Verses Written in Sickness Dec.

Written in Sickness
Dec.r 1804. [1] 

O thou whom folly's votaries slight!
Domestic love! assuasive power!
Life's ruby gem, which sheds its light
Thro' age, and sorrow's darkest hour.
Sweeter than pleasure's syren lay,5
Brighter than passion's fever'd dream!
Still round my pillow soothing stay,
Still spread thy kindly lambent beam.
Alas! for him whose youth has bow'd
Beneath th'oppressive hand of pain;10
Whose claim to pity unallow'd
Bids him th'unheeded groan restrain.
Alas! for him who droops like me,
Who mourns life's faded vigour flown,
But finds no soothing sympathy,15
No tender cares his loss atone.
For him no wakeful eye of love,
Resists the slumbers health would shed,
With kind assistance prompt to move,
And gently prop the aching head.20
With delicate attention paid
In hope to minister relief,
He sees no sacrifices made;
He sees no mother's anxious grief!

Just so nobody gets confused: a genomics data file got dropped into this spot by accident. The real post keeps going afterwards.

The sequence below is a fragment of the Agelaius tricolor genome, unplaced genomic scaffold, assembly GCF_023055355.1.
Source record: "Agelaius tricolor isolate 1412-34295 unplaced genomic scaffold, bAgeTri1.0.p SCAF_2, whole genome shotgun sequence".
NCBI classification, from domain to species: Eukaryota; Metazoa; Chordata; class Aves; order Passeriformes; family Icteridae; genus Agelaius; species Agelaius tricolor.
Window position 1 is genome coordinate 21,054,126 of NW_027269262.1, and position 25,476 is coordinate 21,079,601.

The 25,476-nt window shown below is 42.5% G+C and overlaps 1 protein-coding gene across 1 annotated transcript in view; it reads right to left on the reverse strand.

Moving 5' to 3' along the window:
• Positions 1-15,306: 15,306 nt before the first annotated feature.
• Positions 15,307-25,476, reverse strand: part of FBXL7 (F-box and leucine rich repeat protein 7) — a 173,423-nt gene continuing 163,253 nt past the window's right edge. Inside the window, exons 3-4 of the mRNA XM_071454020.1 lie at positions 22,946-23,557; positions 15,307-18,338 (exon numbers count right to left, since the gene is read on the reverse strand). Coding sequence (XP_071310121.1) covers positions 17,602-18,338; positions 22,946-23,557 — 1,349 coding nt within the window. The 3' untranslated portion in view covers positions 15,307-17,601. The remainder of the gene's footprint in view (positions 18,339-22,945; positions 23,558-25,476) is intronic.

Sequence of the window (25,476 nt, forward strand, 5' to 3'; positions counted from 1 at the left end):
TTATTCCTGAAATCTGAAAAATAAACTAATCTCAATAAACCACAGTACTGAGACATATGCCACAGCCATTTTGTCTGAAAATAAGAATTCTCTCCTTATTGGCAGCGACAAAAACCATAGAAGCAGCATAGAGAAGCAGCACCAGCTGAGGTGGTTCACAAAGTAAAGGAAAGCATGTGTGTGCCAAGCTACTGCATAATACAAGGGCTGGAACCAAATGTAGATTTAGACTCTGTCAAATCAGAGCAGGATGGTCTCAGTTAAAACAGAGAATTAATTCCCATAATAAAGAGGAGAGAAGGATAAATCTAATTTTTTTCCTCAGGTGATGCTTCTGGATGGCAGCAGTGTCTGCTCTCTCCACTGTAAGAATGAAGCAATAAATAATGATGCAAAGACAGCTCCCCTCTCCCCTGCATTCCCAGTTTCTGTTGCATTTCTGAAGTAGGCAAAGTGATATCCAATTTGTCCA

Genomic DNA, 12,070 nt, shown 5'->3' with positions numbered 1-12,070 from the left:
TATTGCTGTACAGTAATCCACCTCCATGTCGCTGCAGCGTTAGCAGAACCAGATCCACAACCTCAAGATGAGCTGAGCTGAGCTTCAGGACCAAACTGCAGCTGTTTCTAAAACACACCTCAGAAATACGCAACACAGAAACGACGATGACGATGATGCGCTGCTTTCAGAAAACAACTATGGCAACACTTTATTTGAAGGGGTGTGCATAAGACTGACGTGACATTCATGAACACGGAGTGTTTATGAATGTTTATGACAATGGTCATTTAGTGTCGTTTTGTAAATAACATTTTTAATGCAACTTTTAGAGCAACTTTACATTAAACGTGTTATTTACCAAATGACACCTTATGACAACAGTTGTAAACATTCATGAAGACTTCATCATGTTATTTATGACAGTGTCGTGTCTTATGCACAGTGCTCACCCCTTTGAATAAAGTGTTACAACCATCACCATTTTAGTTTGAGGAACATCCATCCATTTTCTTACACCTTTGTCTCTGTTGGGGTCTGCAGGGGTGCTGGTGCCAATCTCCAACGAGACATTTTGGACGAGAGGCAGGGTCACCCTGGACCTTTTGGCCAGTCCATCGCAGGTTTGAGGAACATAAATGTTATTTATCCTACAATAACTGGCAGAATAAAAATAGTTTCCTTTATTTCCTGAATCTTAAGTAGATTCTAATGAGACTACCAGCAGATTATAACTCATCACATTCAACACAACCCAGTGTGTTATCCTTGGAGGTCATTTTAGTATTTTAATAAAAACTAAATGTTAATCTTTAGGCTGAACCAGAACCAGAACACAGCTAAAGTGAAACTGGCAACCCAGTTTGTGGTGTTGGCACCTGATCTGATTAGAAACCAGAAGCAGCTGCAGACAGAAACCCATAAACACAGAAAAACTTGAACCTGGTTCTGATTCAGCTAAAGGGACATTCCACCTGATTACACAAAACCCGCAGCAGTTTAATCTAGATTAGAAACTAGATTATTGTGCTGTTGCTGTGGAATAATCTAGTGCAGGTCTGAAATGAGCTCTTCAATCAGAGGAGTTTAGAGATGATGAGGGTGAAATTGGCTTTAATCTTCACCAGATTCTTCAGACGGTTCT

But I, poor sufferer, doom'd in vain25
To woo the health which Heav'n denied,
Tho' nights of horror, days of pain
The baffled opiates force deride.
Yet well I know, and grateful feel,
How much can lenient kindness do,30
From anguish half its darts to steal,
And faded hopes sick smile renew.
That love which brighten'd gayer hours,
When light youth danc'd to pleasure's strain,
Exerts ev'n yet unwearied powers,35
The sweet support of nights of pain.
Oh how consoling is the eye
Of the dear friend that shares our woes!
Oh what relief those cares supply,
Which watchful, active love bestows!40
And these are mine! shall I then dare
To murmur at so mild a lot?
Nor dwell on comforts still my share
With tenderly contented thought?
Though destin'd to the couch of pain,45
Though torn from pleasures once too dear,
Around that couch, shall still remain
The love that every pain can cheer.
And o'er that couch, in fondness bent
My languid glance shall grateful meet,50
The eye of love benevolent,
The tender smile, the tear most sweet.
And still for me affection's hand
Shall o'er that couch her roses shed,
And woo from ease her poppied band55
To twine around this throbbing head.
Oh pitying Heav'n! these comforts spare,
Tho' age untimely chill gay hope,
May love still crown the sufferer's prayer,
And gently smooth life's downward slope.60


[1] EDITOR'S NOTE: "Verses Written in Sickness Dec.r 1804" is printed in Psyche, with Other Poems, which omits lines 32-36 in the third edition but includes them in the fourth edition. The transcription in NLI MS 49,155/1 dates the poem to Brompton 1804. BACK